Send to

Choose Destination
J Gen Intern Med. 2005 Aug;20(8):703-9.

Focus group findings about the influence of culture on communication preferences in end-of-life care.

Author information

Division of General Internal Medicine, Veterans Affairs Greater Los Angeles Healthcare System, Los Angeles, CA 90073, USA.



Little guidance is available for health care providers who try to communicate with patients and their families in a culturally sensitive way about end-of-life care.


To explore the content and structure of end-of-life discussions that would optimize decision making by conducting focus groups with two diverse groups of patients that vary in ethnicity and socioeconomic status.


Six focus groups were conducted; 3 included non-Hispanic white patients recruited from a University hospital (non-Hispanic white groups) and 3 included African-American patients recruited from a municipal hospital (African-American groups). A hypothetical scenario of a dying relative was used to explore preferences for the content and structure of communication.


Thirty-six non-Hispanic white participants and 34 African-American participants.


Content analysis of focus group transcripts.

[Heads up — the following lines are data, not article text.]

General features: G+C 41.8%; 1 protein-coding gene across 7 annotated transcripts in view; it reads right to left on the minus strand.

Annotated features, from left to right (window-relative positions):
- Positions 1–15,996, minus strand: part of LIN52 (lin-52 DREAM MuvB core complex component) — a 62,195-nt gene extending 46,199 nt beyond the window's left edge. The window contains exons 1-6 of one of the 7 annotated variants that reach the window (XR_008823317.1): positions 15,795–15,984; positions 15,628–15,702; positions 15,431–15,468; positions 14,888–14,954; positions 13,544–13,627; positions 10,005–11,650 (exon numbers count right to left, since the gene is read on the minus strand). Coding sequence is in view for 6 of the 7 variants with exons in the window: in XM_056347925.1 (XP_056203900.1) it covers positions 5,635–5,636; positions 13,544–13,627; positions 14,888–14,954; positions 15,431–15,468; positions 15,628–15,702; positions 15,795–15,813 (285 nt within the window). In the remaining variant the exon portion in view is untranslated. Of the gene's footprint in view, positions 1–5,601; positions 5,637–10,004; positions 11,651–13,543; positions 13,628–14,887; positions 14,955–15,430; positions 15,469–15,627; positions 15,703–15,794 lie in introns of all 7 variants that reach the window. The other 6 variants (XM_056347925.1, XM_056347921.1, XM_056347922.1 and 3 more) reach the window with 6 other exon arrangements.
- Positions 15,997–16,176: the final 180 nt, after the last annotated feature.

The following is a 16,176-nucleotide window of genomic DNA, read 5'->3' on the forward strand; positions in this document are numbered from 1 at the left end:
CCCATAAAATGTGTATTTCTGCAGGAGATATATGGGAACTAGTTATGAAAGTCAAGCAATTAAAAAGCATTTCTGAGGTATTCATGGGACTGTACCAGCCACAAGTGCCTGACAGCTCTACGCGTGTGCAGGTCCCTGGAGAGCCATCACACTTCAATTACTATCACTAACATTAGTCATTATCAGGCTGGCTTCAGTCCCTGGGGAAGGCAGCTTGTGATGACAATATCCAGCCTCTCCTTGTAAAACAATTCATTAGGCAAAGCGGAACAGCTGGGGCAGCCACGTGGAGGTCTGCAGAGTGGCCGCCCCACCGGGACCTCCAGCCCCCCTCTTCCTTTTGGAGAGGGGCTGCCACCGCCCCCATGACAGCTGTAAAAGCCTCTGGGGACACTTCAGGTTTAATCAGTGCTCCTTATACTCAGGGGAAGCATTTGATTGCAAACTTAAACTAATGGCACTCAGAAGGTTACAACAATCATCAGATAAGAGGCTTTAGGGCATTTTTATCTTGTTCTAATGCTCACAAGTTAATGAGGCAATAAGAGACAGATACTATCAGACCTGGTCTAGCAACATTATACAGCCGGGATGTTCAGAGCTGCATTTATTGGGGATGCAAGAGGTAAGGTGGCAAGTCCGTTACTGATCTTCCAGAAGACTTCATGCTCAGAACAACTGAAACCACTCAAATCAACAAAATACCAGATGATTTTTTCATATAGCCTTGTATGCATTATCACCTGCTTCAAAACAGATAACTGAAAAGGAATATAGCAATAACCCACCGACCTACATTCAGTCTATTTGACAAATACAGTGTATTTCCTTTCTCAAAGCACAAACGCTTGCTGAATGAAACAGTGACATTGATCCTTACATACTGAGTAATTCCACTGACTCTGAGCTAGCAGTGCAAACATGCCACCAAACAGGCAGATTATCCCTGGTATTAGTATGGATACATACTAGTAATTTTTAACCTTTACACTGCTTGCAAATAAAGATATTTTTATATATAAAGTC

Non-Hispanic white participants were more exclusive when recommending family participants in end-of-life discussions while African-American participants preferred to include more family, friends and spiritual leaders. Requested content varied as non-Hispanic white participants desired more information about medical options and cost implications while African-American participants requested spiritually focused information. Underlying values also differed as non-Hispanic white participants expressed more concern with quality of life while African-American participants tended to value the protection of life at all costs.


The groups differed broadly in their preferences for both the content and structure of end-of-life discussions and on the values that influence those preferences. Further research is necessary to help practitioners engage in culturally sensitive end-of-life discussions with patients and their families by considering varying preferences for the goals of end-of-life care communication.

[Indexed for MEDLINE]
Free PMC Article

Supplemental Content

Full text links

Icon for PubMed Central
Loading ...
Support Center